• Your demo reel;
  • And your relationships.

Without a demo reel, you cannot prove that you can do the work. There is a misconception that having a degree might land you the job. But I want to stress how important it is to prove that you can sit down in that chair tomorrow and do the work! Having a piece of paper isn’t going to demonstrate that! That’s really critical to understand. You demo reel is the only thing that can prove you’re able to do the job. But at the same time, if you don’t have those relationships, to whom are you going to send your demo reel?

[10:24] When you look at 2019, the most relevant problem we have is that there are so many people coming out of the top VFX schools. But as I’ve mentioned before, the demand and the number of jobs is also high (www.allanmckay.com/192). There are so many opportunities today, and they’re global now! You can be anywhere in the world. On top of that, the internet opens up the access. The thing to consider though is that there are more people applying for these jobs as well. And that means that you have to rise above the noise. Being talented and just showing up — is no longer enough.

[11:36] A while back, I put together a Demo Reel Guide (www.allanmckay.com/myreel). Now, I’m the person who comes in to build a team. Most of us are naive to think that if we mail our reel, it will be watched. If we aren’t being creative and hustling, we’re all falling into the same bucket. Keep in mind people in HR are more in the management position; they are not VFX artists. They get all these reels and there are so many ways that your reel can never show up in the right department. Maybe it never even makes it. While you’re working on your reel, you need to be creating your relationships simultaneously (not get to that point after you’ve finished cutting your reel). You have to think ahead! If you’re doing the minimum — you will get minimum results.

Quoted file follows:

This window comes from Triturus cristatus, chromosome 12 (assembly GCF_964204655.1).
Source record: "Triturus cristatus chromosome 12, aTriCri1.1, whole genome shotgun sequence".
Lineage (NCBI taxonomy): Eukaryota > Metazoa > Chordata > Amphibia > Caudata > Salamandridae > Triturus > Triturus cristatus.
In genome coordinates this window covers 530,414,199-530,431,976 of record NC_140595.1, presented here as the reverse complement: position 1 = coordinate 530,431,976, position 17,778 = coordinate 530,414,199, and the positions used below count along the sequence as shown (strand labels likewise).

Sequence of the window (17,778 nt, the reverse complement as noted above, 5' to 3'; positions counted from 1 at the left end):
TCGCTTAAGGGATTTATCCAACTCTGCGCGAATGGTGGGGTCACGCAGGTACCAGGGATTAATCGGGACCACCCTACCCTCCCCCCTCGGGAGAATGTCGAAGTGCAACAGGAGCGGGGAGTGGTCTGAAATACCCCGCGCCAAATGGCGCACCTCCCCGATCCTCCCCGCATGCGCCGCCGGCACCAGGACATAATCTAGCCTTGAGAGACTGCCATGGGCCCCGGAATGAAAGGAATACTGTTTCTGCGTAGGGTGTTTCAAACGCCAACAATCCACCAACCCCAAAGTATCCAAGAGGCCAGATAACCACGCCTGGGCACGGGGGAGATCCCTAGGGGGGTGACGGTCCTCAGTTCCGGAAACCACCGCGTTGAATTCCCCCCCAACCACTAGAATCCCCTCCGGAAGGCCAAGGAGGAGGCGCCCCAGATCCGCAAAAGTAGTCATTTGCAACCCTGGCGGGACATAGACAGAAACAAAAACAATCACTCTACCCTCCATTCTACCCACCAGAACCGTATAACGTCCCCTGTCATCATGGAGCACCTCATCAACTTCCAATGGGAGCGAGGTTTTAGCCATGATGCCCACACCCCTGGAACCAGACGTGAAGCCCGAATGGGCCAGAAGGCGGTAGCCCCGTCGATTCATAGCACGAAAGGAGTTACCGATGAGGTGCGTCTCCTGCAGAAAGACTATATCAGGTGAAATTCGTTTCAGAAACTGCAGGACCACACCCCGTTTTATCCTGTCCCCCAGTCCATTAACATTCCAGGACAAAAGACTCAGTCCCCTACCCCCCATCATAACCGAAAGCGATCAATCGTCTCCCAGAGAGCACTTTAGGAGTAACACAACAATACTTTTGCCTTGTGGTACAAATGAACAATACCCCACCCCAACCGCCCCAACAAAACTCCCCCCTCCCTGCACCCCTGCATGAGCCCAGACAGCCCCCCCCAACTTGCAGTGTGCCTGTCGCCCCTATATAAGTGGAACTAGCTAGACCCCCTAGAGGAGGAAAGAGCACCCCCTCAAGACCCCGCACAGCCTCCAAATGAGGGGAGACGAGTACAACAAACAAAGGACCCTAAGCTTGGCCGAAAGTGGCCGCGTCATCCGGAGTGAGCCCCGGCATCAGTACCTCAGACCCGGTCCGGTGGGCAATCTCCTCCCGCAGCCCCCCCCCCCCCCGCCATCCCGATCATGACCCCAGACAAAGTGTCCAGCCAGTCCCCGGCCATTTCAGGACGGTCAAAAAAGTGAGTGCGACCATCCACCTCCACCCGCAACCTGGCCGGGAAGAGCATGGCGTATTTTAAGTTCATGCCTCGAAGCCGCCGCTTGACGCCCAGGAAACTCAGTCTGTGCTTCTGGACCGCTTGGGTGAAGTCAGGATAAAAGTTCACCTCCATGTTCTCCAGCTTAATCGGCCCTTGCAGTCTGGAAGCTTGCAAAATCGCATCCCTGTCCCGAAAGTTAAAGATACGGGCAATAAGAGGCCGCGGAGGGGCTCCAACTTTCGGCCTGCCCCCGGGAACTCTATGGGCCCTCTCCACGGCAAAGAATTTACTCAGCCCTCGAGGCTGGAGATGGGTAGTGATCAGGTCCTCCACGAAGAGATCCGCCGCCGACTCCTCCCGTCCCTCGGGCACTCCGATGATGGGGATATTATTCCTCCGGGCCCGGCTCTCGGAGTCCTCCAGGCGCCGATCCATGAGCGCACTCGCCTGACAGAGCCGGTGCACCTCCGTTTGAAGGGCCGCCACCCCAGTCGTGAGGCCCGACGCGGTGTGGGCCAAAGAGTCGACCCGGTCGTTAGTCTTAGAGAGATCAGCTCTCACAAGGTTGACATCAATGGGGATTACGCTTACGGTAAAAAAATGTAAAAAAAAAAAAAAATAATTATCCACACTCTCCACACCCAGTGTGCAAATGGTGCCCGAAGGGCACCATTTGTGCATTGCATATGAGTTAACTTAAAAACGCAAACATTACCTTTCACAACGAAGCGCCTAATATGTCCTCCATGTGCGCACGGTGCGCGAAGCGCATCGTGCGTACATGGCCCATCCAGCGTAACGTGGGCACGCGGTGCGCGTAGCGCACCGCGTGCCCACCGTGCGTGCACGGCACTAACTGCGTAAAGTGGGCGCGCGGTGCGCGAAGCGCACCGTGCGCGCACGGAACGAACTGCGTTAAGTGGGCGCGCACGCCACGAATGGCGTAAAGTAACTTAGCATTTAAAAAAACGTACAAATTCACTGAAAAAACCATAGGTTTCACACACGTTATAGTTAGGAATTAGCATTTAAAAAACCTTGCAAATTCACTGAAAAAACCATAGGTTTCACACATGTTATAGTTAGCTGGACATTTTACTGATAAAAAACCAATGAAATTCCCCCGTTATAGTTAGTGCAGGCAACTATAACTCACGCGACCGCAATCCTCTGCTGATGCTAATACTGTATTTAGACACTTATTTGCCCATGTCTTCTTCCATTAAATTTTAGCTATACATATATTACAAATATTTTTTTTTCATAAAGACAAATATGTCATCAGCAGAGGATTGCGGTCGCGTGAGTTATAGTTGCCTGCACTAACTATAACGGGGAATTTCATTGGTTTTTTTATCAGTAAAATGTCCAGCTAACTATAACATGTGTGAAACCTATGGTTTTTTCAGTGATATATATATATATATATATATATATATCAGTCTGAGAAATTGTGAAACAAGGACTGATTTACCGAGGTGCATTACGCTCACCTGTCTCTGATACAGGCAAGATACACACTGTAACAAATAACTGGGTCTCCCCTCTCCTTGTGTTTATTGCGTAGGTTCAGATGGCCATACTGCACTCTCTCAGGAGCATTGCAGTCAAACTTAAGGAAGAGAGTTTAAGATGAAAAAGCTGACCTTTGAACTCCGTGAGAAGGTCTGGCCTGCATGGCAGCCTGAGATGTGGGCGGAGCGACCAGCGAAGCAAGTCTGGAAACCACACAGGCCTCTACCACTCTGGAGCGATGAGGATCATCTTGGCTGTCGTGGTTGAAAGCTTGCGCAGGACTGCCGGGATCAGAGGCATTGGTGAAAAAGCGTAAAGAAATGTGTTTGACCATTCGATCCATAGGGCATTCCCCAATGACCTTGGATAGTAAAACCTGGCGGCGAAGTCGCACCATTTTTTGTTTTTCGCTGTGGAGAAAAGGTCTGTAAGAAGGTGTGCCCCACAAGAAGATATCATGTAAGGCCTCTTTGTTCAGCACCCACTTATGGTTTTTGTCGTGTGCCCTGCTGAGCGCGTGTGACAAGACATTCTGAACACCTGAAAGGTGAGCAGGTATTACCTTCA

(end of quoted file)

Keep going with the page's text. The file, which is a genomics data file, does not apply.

[13:55] If I were to try to get a job right now, it would be all about getting my foot in the door. Once I’m in, that’s when I can do my work. It’s a terrible analogy from Season 2 of Game of Thrones: They discover this luxurious city, but the people in that city tell them to prove that they belong there. It’s the same with our demo reel. The first King tells the story that he came from nothing. Who cares how you get in: renderer, client service person, etc? Just get in — and then you can course correct. On the outside of the wall, you have to figure out how to get in.


[16:04] What you know before your first job doesn’t matter as much as the stuff you learn once you get in. In my career, I freelanced for the first 5 years. I can’t compare that with the first 2 weeks of actually working in a great studio with talented people. I learned so much more than I wouldn’t have learned in those 4-5 first years. I remember working next to this artist who would talk and drop so much valuable information. I was a sponge! Because I was learning, my reel got better. (As I always say: Your first reel is a throw away. Once you get your first job, you start working on new studio-level stuff — and throw away all the crapy stuff on your first reel!)